My wife and I spent a very pleasurable weekend in Dallas as guests of Charles and Tracey Shreves. They operate the Spink Shreves Auction Galleries and held an informal gathering of serious stamp collectors from across America. I enjoyed viewing some amazing private collections.

Bill Gross is the most famous philatelist of United States stamps. He was supposed to be there as well, but he was pulled away to a last minute meeting with Alan Greenspan and Treasury Secretary Geithner on an allegedly more important endeavor–how to save the economy.

I know that collecting stamps seems a bit nerdy. But, when you consider that I also study insurance policies and read how obscure insurance clauses are legally interpreted, it makes a little more sense. As an adult, it is now a hobby usually done in solitude with a lot of study. Similarly, I find that most good lawyers spend a lot of time studying their area of practice in quiet reflection.

At this weekend’s gathering, I met Dan Walker, treasurer of the American Philatelic Association. When he learned what I do for a living, he shared an experience he had when he owned an insurance company that specialized in insuring collectibles.

A collector insured Civil War items for approximately $2.5 million. He reported a burglary of his entire collection, and Dan felt something was wrong. He hired an attorney and a SIU (fraud) adjuster just to check out the circumstances. Apparently, the collector had recently suffered a severe medical setback with diabetes. They learned that he had approached several dealers trying to sell his collection. When those dealers heard the collection was stolen, they suggested that it might be a fraud because they found most of the items to be forgeries. The SIU investigator tracked down a storage facility that rented space to the collector just before the alleged burglary.

Eventually, the insurance case became a criminal matter, and the collector was convicted of insurance fraud.

Dan said it was a very desperate and sad story of a person being "duped" into purchasing allegedly valuable collectibles without doing enough investigation to determine the authenticity of the items. Collectibles insurance does not cover the loss of market value if one purchases a forgery.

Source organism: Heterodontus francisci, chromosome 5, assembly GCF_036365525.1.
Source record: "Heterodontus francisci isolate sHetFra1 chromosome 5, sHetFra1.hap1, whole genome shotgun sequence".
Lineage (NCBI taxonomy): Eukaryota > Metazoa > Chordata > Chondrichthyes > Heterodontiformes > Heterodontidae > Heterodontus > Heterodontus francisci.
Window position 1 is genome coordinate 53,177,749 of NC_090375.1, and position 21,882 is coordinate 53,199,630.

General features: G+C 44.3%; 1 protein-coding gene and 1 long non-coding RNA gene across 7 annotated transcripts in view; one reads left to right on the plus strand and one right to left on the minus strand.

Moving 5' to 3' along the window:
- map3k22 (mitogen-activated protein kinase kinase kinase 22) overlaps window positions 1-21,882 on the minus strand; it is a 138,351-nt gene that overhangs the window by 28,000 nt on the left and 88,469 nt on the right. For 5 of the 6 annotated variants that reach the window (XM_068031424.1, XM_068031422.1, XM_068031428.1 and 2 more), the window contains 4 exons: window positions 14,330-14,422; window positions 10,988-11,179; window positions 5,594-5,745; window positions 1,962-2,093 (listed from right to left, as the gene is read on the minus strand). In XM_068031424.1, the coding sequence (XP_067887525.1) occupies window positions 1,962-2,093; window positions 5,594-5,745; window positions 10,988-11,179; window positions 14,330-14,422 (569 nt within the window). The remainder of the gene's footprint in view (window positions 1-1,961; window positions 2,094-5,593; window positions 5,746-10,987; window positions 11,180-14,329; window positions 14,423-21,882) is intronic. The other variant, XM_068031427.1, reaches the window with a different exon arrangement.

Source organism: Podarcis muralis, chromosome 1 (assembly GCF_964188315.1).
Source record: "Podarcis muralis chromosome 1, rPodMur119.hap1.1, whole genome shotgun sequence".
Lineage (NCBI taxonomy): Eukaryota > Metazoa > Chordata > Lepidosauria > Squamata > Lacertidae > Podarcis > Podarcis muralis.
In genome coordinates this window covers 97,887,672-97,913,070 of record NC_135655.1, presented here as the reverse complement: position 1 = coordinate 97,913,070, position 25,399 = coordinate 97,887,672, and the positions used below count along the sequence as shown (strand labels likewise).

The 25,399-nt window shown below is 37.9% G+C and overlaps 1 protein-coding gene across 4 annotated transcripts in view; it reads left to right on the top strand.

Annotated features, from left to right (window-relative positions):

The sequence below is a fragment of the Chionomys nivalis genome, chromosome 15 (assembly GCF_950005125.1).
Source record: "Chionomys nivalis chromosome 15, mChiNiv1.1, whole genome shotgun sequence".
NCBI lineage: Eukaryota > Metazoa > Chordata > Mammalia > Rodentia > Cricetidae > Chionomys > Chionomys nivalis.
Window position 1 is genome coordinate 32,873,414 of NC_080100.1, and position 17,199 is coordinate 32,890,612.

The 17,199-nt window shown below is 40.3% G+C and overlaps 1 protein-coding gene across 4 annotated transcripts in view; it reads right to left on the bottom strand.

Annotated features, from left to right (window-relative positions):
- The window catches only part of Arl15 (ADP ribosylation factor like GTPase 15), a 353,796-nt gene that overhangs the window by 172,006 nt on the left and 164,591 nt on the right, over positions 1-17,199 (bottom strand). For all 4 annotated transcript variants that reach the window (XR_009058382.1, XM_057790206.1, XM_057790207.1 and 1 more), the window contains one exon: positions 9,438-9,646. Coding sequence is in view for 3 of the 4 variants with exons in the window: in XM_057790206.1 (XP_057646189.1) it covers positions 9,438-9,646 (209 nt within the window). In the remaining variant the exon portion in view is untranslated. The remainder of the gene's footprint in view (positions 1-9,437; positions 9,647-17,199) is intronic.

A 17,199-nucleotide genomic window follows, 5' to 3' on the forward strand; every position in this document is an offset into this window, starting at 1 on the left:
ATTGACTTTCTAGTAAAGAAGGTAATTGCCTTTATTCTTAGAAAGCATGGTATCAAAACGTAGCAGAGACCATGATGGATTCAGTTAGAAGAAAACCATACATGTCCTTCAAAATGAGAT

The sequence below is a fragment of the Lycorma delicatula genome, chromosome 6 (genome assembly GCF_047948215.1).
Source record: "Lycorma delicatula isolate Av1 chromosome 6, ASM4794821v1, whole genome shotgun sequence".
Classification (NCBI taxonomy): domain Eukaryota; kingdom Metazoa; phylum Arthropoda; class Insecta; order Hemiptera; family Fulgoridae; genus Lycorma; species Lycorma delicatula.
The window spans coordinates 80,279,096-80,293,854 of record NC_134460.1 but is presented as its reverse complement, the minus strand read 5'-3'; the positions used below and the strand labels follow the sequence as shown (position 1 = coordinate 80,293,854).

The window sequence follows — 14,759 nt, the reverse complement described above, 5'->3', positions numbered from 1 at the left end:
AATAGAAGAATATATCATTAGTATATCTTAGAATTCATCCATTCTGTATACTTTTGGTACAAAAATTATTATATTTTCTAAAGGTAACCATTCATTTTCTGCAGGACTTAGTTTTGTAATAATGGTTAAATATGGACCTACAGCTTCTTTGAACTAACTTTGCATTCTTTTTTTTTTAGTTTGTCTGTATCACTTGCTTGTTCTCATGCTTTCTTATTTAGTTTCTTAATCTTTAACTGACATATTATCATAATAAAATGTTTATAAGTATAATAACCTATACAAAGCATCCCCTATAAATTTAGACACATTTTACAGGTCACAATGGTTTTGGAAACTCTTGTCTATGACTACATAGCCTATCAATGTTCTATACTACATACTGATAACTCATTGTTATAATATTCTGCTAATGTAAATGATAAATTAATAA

Collectors should always get an independent appraisal and expertization before purchasing from a dealer or at auction. Some dealers and auctioneers advertise and promote items which are not authentic, damaged or altered. Dealers often make expert repairs which are difficult to detect and make the item appear pristine. Such alterations subtract significantly from value. Items sold on eBay are notorious for this.

So always follow this rule:

When buying something of value, get the expertization from a true expert not affiliated with the dealer or seller.

Sandy Burnette and Barry Zelma would be happy to hear that Dan’s SIU team did such a great job. There is a need for such trained attorneys and adjusters. My sense from Dan Walker was that this was a very unique situation. He indicated that it was the only time he ever had to go into a courtroom in his twenty-two year insurance career.

I wonder why an insurer like State Farm would spend so much money on advertising fraud detection. It cannot be to get people to buy State Farm policies. When you consider how few of their customers ever commit fraud, why would State Farm spend money on an advertising campaign about fraud?

For example, State Farm advertised that it provided arson dogs to investigators. I cannot imagine somebody reading that advertisement and saying, "Edna, let’s go buy some State Farm insurance because they are out to get their customers that are arsonists." What is the real purpose of that advertising campaign?

Some may suggest that State Farm and others in the insurance fraud industry make up such advertisements and statistics to raise suspicion of everybody that makes a claim. Of course, those who determine the purpose of the advertising and make up the statistics are not about to reveal their motives. Consumers should question such insurance advertisements and the potential impact upon those receiving the message.

Still, none of those concerns and thoughts mean that there is not a significant need for the hard and important work of those that investigate and detect fraudulent insurance claims. It also does not mean that we need to consider every claimant a potential crook.